KL: It’s something I’ve always wanted to do. About three or four years ago when I was trying to figure out what I wanted to do my mom showed me something I had written when I was in the third grade. It was one of those I dream papers. I couldn’t be an astronaut or dream of being a firefighter. For whatever reason I wrote, “I dream of being president and general manager of the Golden State Warriors.” I didn’t believe her until she showed it to me. I don’t know what I was thinking at the time. I had some pretty good trades written out, I think–I think I had us getting Shaquille O’Neal. But it was something that was always there for me, a great passion, and I’m very fortunate to be in a position where I was able to get to work in sports.

BL: Some of the other young sports figures on the Forbes “30 Under 30” list include reigning NBA MVP LeBron James, baseball’s Mike Trout, and Olympians Usain Bolt and Gabby Douglas. How does it feel to be in that kind of company?

KL: You know, it feels a little silly, to be honest. They’ve accomplished a lot more than I have at this point. LeBron James is an NBA champion and Gabby Douglas is an Olympic champion. So to be mentioned in the same breath as people who are famous worldwide is certainly an honor, and I’m humbled by it, but it certainly keeps me wanting more, no doubt about that.

BL: But don’t you sort of wonder if back there in elementary school you had written, “I’m going to win an Olympic gold medal,” you might have done that by now?

KL: You know, I’ve thought about that. I really should have done that. that should have been the goal. I don’t know what I was thinking. Got bad advice somewhere.

BL: Last spring the Warriors traded star guard Monta Ellis to Milwaukee in a five-player deal. Ellis had been one of your top scorers for years. How has that trade contributed to the team’s improvement so far this season?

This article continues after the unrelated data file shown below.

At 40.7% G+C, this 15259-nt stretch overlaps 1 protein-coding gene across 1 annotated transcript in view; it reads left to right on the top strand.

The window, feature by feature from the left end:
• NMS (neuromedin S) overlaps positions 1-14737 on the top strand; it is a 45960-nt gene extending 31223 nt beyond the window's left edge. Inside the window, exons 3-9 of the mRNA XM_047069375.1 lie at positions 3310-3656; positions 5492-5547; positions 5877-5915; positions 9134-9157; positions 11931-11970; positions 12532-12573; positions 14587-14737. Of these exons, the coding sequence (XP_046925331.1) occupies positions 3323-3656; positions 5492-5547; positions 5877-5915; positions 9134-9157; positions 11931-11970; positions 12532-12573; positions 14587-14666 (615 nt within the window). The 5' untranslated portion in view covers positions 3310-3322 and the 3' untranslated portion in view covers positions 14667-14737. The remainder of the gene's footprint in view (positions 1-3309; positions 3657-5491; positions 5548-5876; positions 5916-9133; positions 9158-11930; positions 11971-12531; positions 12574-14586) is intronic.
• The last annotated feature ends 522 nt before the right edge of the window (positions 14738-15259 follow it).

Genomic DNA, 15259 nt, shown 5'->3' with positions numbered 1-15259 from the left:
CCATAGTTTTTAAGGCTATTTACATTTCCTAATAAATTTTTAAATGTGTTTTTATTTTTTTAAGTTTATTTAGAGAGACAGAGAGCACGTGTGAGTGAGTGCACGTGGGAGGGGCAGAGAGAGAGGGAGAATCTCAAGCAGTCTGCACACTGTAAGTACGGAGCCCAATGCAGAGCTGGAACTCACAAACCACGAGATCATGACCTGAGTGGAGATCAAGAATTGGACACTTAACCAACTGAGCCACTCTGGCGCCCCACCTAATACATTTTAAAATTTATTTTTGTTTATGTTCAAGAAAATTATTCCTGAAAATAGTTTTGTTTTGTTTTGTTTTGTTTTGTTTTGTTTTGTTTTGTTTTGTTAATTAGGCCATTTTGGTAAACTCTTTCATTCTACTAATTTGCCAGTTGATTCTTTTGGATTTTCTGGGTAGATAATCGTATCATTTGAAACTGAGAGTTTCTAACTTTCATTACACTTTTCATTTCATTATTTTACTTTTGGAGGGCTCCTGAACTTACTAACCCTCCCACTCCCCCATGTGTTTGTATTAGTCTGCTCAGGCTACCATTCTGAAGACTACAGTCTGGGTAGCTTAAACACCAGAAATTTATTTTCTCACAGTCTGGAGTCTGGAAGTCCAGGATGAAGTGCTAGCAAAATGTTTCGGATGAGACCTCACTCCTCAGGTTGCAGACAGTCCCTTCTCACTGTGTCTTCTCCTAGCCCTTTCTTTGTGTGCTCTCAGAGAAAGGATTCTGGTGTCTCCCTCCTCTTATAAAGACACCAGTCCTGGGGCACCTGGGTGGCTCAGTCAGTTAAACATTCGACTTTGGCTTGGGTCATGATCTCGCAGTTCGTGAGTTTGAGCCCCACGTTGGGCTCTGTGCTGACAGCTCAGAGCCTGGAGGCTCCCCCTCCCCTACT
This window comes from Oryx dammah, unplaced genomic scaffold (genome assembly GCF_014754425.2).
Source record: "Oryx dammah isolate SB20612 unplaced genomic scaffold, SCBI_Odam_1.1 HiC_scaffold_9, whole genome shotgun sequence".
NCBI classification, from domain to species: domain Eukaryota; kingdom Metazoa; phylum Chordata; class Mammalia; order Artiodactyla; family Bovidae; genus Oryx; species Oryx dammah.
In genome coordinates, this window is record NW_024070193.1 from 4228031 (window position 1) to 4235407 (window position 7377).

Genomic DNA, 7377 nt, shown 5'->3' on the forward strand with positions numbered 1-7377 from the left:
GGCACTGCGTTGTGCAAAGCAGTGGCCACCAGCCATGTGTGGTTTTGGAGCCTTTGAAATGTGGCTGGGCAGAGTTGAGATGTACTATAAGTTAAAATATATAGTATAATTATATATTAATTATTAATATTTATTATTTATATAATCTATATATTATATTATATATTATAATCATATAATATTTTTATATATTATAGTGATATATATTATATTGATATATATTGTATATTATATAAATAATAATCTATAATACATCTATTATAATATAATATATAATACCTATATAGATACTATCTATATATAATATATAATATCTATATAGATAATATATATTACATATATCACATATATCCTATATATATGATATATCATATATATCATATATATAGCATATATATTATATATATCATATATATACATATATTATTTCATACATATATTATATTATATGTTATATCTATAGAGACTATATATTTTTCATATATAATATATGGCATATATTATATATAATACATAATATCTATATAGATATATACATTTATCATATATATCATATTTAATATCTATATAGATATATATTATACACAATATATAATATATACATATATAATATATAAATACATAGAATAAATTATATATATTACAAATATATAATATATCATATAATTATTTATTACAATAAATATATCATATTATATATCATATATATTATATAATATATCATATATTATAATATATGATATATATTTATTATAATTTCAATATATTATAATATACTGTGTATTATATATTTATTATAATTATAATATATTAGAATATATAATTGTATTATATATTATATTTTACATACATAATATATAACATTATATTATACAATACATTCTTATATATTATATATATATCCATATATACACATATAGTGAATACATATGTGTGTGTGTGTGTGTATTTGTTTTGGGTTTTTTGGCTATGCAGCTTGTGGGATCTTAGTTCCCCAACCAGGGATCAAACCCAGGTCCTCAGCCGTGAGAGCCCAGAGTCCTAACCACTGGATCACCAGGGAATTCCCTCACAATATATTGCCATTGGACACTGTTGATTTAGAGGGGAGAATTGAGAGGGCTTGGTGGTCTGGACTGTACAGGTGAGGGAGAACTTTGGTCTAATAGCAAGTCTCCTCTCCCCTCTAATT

KL: It was part of an overall facelift we were doing to the organization. The timing ended up being where it needed to be. We certainly changed the look of the franchise. Monta was the face of the franchise. But we felt like we needed to get a little bigger, a little tougher. And while we respect everything Monta had done, you know, it was time for a change, and we wanted some new leadership, and we felt that Steph Curry and David Lee were ready to take the reins, and luckily we were right.

BL: Kirk, we have heard that your dad still plays pickup basketball twice a week on the Stanford campus. I’m tempted to ask how his game is or whether you can take him, but it wouldn’t make much sense for you to humiliate the boss, would it?

No, we have a lot of fun. I still play with him every once in a while and he teases me about not beating him all up and down the court. But he’s a lot smarter than I am in the sense that I may be able to beat him all the time, but he never gets hurt. He has a good strategy for not jumping too high in the air, and I don’t know if that’s on purpose or not, whereas I always seem to come down on something. So I certainly need to learn that from him.